The Surviving Siblings When That Back-to-School Bell Rings
We, the bereaved parents, are in such excruciating pain we can become completely unaware of the depth of the grief of our surviving children experience. Especially in those “early days” when we can barely function. It is a difficult chore to simply step out of bed on many days. We can’t think, we can’t focus, we often forget to eat. We place ourselves on auto-pilot simply to function. The surviving siblings can become the “forgotten ones.” It is in no way intentional.
Our surviving children are grieving, too. The depth of their grief varies due to age, relationship, etc. But nevertheless, they are grieving.
The siblings, however, have not only lost their sibling, but also the parent(s) they once had. So their grief is compounded.” Jude Gibbs, excerpt from “Gifts from the Ashes”
At approximately six months after my 20-year-old son’s demise, his one and only little sister was 9 years old. I had finally found a wonderful Grief Counselor at a Funeral Home and I was ready to take my daughter to see her, as well. I asked my girl if I could bring a picture she had made at school about one month after her brother’s death. It is a picture of six flowers, which represented the six members of our family at that time. The one purple flower is drooping. She had titled it: “Sad Death” and signed and dated it. I framed it and hung it up on my home-office wall where it still remains 18 years later.
At first, she denied ever making the picture. Then she started pacing in my bedroom yelling: “It’s not my fault! It’s not my fault!” That turned the lights on for me. I dropped to my knees and grabbed her and held her tight as I repeatedly assured her it was definitely not her fault. I had no idea she was suffering from unfounded survivor’s guilt. It wasn’t until years later, when she turned 20, which was the same age of her brother at his passing, that she realized how young he was when he died. She was just beginning her life as a young woman and it all came crashing in on her.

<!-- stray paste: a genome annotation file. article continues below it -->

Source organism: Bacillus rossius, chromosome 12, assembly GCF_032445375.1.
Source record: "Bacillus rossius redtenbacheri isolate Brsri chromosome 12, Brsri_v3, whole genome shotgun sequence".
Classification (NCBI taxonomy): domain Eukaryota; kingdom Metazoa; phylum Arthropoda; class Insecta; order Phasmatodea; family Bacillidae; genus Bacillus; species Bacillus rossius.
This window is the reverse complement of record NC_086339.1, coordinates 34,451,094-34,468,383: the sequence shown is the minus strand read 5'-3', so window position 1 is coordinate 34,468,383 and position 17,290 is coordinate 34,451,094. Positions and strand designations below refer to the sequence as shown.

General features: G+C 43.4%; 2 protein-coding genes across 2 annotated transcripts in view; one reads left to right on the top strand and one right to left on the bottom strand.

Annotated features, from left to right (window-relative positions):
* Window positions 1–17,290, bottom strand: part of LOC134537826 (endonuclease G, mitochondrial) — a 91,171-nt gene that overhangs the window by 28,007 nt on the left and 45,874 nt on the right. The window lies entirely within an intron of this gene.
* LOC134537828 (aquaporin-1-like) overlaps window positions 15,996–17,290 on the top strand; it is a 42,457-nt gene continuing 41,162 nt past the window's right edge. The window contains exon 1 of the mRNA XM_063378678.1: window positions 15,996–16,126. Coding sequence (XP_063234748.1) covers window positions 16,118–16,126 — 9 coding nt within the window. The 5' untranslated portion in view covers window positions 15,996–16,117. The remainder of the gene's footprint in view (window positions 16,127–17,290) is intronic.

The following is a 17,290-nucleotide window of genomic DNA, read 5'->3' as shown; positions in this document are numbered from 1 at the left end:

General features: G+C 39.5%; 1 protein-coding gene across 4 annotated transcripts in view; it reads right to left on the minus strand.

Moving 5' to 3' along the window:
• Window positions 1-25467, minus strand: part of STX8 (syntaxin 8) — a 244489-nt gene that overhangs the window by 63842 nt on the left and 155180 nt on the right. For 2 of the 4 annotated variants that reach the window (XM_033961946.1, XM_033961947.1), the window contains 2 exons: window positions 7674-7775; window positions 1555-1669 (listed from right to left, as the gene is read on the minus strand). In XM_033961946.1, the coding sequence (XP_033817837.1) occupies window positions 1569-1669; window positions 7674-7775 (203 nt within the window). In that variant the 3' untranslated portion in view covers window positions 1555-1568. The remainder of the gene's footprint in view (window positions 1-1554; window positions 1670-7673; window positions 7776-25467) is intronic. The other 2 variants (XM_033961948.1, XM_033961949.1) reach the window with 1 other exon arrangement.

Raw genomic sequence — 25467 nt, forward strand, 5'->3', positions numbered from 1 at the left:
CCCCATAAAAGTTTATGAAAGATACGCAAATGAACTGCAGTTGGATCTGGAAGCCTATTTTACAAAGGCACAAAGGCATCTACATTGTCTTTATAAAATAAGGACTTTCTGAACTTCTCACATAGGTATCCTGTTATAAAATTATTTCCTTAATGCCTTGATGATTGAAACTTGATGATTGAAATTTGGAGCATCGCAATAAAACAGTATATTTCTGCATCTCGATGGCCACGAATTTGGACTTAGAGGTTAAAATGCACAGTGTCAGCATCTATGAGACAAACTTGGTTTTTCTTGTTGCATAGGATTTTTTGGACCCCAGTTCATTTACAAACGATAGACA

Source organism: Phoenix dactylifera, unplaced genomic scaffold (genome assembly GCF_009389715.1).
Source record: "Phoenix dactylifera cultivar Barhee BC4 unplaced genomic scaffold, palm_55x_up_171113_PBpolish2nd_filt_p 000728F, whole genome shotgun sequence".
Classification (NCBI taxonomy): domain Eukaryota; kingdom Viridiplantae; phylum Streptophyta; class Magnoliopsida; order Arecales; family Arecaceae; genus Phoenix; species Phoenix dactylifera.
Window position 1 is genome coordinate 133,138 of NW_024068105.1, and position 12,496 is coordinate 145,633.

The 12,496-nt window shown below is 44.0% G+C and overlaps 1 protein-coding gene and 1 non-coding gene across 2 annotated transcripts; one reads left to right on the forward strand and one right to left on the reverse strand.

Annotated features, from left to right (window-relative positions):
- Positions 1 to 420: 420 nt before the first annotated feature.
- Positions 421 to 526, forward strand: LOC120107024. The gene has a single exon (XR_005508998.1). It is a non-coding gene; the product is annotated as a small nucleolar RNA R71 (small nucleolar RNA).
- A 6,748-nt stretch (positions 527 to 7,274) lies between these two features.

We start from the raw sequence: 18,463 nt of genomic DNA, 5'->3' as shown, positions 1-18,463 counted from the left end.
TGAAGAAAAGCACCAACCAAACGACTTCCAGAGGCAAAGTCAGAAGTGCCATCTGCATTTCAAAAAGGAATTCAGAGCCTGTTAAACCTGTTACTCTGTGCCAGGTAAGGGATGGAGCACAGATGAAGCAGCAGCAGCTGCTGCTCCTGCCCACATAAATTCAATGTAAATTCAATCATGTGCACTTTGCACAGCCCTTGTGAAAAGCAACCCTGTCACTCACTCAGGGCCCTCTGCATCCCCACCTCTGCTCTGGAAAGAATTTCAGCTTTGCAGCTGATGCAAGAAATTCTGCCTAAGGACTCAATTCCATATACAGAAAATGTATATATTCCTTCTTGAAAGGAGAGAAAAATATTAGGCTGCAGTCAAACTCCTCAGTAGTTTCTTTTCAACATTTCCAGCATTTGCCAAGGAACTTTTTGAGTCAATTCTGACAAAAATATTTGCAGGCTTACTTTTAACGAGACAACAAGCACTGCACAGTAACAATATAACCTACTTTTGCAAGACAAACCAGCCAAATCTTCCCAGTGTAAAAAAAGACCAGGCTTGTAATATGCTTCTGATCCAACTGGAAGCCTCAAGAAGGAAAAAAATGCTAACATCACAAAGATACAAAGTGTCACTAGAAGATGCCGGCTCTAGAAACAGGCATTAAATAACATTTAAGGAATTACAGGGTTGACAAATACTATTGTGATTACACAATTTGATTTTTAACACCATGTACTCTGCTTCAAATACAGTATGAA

As many of our surviving children return to or begin school, we need to be vigilant in regards to their behavior. They may appear withdrawn and unwilling to interact with others. Or, they may go to the opposite end of the spectrum and act out. If their sibling recently passed away, they may be facing the whispers of other children. Your child may now be known as the child who’s brother or sister died. They may become isolated either voluntarily or by others. They may “work out” their feelings of anger by getting into fights with other children.
My daughter asked me one day, “Why does this stuff happen to me and not my friends?”
Please, prepare yourself with answers to such questions if they arise.
Keep the lines of communication open.
Speak honestly with your kids about your own pain and theirs in accordance with their age. Never think they don’t “get it.” They understand far more deeply than we ever might have imagined. Keep in mind, they lost the same person you lost. They “get it” better than anyone else except perhaps the other parent.
Keep in mind each sibling, if you have more than one survivor, may all be grieving differently and expressing it differently. Respect their manner of grieving as you desire others to respect yours. If they are teens, be aware of their vulnerability to be swayed by drugs to “relieve” their pain and “feel better.”
Yes, when that back-to-school bell rings, we enter onto a new layer of this grief journey. My prayers and thoughts are with you all. They still need you.
You need them, too.
Jude’s book, “Gifts from the Ashes,” is available at Direct Textbook.
Follow this journey on Jude’s website.
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Thinkstock image by ronniechua